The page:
On one unusual evening, Athens had a beautiful snowfall. My mother agreed to allow me to invite my six closest girlfriends (Pat Jones; Mary Frances McGee; Mary Ellen Wolfe; Loye Bardwell; Alice Pugh and Doris Forester) over to spend the night and she would spend the night next door with her friend, Mabel Barnett; however the rule was that there would no boys in my house. Naturally, the seven affected boyfriends found out quickly where we all were. Buck Gibbs, Jr. worked nights at his dad's restaurant and offered to bring hamburgers for all of us. Of course , along with the burgers came all the other boyfriends! We did all stay outside, and my mother was just next door, but soon, every parent in the Athens Village was calling and telling their kids to get home immediately, which they did.

The next morning, without raising her voice, my mother explained to me that for one month, I would go only to school, church and work with no dates anywhere around. Since I was a cheerleader and very actively involved. I felt sure she would change that rule. Thirty one days later Mr. and Ms. Gatlin called and asked mother to let me go with them to the regional ballgame out of town and assured her that there would not be a boy involved at all. Mother simply looked down at her watch and replied.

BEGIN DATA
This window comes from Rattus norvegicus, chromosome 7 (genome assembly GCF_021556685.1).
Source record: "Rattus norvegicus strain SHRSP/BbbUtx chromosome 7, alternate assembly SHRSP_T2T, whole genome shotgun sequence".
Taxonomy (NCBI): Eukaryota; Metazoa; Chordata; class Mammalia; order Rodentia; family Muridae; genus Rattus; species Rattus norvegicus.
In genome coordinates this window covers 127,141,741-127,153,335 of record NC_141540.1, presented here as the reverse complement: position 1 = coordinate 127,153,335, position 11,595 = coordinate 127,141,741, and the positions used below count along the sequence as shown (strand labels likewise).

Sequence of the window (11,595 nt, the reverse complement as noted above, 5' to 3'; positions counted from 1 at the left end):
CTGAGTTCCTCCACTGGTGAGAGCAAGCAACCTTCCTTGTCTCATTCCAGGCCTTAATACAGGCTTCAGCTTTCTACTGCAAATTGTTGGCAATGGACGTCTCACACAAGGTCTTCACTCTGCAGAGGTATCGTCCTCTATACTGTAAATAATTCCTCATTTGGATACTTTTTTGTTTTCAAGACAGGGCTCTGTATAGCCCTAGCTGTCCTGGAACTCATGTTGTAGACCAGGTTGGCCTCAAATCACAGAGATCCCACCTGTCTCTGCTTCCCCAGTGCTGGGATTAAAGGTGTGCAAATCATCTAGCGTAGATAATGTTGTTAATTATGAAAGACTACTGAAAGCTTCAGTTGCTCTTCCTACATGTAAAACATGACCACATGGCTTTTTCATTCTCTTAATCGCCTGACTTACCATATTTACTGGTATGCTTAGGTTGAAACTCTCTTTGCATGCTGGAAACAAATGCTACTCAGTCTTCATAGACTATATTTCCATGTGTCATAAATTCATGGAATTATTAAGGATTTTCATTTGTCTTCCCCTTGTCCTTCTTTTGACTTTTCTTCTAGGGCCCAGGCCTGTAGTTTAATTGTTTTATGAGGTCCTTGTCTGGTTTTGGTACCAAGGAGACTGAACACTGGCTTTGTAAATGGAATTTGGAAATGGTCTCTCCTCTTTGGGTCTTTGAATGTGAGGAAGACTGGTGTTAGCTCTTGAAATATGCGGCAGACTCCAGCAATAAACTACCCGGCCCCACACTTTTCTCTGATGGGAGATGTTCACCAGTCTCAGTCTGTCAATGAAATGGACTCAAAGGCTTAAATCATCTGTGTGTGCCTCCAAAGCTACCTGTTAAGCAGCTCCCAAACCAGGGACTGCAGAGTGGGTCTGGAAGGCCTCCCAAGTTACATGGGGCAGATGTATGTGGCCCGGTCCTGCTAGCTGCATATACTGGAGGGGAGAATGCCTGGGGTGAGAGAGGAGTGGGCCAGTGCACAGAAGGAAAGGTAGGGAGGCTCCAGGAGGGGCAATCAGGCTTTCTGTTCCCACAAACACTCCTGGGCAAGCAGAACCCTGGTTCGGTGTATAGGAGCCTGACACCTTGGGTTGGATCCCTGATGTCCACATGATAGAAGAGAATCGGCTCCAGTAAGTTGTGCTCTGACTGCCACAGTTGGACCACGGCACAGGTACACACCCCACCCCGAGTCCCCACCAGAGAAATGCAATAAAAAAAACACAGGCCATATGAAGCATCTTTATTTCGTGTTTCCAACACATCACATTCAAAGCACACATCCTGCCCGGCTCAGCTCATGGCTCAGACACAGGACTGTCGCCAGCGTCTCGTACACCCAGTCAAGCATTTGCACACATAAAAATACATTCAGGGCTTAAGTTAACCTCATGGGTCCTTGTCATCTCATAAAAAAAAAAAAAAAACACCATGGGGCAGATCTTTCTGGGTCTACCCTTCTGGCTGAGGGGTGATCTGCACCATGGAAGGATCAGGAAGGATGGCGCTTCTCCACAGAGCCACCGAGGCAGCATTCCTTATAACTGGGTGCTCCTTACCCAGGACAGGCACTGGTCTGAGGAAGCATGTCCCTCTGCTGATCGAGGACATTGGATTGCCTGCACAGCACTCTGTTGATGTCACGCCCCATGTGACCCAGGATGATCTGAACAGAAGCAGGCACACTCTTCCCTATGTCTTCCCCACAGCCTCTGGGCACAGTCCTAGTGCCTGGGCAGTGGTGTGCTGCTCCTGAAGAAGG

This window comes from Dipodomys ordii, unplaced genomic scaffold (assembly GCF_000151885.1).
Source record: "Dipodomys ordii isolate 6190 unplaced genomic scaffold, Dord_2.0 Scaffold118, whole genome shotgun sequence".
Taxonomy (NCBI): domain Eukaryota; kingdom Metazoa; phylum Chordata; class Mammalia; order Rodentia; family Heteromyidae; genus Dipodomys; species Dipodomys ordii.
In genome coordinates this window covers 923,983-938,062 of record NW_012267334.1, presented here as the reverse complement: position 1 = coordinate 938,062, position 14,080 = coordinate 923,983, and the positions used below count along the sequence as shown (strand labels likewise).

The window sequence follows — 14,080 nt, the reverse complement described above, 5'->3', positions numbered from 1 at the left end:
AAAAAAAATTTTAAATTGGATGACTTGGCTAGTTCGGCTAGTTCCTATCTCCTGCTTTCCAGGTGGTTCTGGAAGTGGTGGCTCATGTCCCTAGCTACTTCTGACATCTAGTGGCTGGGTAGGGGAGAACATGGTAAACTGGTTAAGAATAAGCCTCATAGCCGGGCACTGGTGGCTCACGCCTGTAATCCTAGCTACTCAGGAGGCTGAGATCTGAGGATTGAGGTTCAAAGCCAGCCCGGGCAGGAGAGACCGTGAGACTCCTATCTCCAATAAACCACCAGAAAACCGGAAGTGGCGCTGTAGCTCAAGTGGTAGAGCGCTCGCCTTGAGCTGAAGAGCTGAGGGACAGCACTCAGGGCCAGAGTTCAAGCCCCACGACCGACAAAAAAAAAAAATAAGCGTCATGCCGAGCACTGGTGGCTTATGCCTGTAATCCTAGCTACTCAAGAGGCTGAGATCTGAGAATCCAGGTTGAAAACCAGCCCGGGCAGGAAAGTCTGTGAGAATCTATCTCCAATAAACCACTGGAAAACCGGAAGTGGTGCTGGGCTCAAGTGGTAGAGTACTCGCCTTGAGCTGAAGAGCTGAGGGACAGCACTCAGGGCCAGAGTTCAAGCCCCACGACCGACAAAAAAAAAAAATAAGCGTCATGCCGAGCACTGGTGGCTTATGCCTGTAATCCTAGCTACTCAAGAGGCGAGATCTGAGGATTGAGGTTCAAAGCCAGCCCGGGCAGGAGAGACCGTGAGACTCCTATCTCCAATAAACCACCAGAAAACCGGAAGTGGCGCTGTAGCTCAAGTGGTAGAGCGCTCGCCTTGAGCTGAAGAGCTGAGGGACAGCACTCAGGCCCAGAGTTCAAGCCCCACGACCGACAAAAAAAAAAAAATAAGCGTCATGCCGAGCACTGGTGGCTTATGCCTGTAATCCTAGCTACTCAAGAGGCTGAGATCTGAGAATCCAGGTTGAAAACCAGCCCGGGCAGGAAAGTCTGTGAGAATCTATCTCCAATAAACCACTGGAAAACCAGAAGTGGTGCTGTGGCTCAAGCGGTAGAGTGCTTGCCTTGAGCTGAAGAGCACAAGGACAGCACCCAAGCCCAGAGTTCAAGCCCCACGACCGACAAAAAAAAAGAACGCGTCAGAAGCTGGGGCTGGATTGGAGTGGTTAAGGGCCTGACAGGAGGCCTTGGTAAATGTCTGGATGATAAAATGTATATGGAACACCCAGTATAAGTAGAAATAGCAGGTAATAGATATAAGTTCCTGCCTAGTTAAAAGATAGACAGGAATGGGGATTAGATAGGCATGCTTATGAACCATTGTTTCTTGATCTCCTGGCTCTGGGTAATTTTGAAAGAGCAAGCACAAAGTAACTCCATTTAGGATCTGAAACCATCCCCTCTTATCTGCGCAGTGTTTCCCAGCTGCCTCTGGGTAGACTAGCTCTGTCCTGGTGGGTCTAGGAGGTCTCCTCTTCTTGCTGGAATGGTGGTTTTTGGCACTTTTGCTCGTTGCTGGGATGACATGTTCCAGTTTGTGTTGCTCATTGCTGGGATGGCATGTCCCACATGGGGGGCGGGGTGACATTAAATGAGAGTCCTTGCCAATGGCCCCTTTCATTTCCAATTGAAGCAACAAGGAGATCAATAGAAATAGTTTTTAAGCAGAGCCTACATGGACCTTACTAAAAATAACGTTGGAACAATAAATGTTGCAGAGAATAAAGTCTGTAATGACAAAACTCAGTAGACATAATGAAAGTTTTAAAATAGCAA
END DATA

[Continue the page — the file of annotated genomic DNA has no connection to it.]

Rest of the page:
“Sorry, there are 31 days in this month and today is only the 30th day, so she can't go out until the day after tomorrow,” she said. Nobody dared argue with my soft-spoken mom.

In my opinion, Athens deserves my sincere tribute for being the village that took responsibility for raising me in the many ways that were encouraging, wholesome and positive. The citizens held high expectations for me regardless of economic status, historical background or gender. I feel sure that there are others in my age bracket who could sat the same thing, assuming they are still around.

At one of our many high school reunions, Durwood Pickle (class of 1948) showed the magnificent oil painting he produced of the high school that felt like home to so many of us, a copy of which I am including.